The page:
• The exact composition of operational hardware remains unknown: The transition from a purely equally weighted approach to a weighted one in update 1.4.0 has mitigated the effects of using a hypothetical hardware basket. Nevertheless, this limitation remains significant, as the exact global composition of hardware used cannot be precisely determined. For transparency, our index page includes a chart outlining our assumed hardware energy efficiency estimates for all scenarios (best case, best guess, worst case) over time.

  • Proprietary mining of manufacturers: We may not be aware of new and more efficient hardware that is not yet available on the market. Some have argued that manufacturers use proprietary equipment for their own benefit before public release.14

  • Hardware specifications may not correspond to real performance: Hardware manufacturers often advertise their products' performance and energy efficiency using best-case scenarios. Additionally, the model does not consider that miners may overclock or underclock their machines for various reasons.

  • Short switching periods: It is unlikely that miners react quickly enough in response to short-term fluctuations in the profitability threshold. Although we attempted to smooth the effect of short-term hashrate variations and price volatility by applying a 14-day moving average (profitability threshold), this may not be sufficient.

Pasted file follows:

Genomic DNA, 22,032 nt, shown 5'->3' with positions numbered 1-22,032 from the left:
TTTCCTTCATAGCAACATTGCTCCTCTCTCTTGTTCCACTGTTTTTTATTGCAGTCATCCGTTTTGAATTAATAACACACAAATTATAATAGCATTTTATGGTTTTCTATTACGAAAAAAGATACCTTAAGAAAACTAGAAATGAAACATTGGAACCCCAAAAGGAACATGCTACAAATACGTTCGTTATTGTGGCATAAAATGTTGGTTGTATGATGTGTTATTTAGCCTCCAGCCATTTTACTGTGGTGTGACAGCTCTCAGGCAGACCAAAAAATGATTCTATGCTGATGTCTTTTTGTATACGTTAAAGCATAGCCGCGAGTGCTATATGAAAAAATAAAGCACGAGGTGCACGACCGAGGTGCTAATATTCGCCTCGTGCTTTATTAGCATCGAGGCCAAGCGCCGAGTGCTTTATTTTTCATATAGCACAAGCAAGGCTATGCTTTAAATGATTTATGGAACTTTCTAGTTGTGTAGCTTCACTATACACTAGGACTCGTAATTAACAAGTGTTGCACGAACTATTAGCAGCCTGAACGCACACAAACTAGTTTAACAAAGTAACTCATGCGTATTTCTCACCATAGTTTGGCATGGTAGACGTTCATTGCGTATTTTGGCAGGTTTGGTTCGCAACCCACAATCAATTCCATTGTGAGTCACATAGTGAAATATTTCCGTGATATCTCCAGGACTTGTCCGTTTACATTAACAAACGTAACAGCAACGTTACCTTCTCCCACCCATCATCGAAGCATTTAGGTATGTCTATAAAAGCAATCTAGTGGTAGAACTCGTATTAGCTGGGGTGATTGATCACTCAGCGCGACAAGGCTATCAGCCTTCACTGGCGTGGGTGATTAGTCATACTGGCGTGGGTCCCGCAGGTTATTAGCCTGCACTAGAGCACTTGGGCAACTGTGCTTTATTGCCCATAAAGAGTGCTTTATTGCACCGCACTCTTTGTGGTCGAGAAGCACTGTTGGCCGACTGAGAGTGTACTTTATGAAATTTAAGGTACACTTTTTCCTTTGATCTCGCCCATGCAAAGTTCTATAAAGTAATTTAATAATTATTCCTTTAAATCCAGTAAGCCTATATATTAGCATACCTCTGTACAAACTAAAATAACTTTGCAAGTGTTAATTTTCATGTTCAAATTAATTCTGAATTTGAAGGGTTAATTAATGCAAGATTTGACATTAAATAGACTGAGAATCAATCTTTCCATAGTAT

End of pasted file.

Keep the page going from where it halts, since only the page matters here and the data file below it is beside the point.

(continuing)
• Time lag for hardware updates: Although we consistently add new ASIC devices into our public list of bitcoin mining hardware, the inclusion in our model usually occurs in conjunction with other updates. Consequently, there may be a delay between adding hardware to our publicly available list and including it in our estimates. All considered hardware is assigned a version number, indicating the update in which it was included.

While we can confidently presume that most limitations do not substantially influence the estimation results, we acknowledge the inherent imperfections. The CBECI estimates are continually refined in response to new insights becoming available, and all changes are transparently documented in the change log.

Please feel free to message us if you have any suggestions on how we could improve the index.

How does the CBECI compare to other estimates?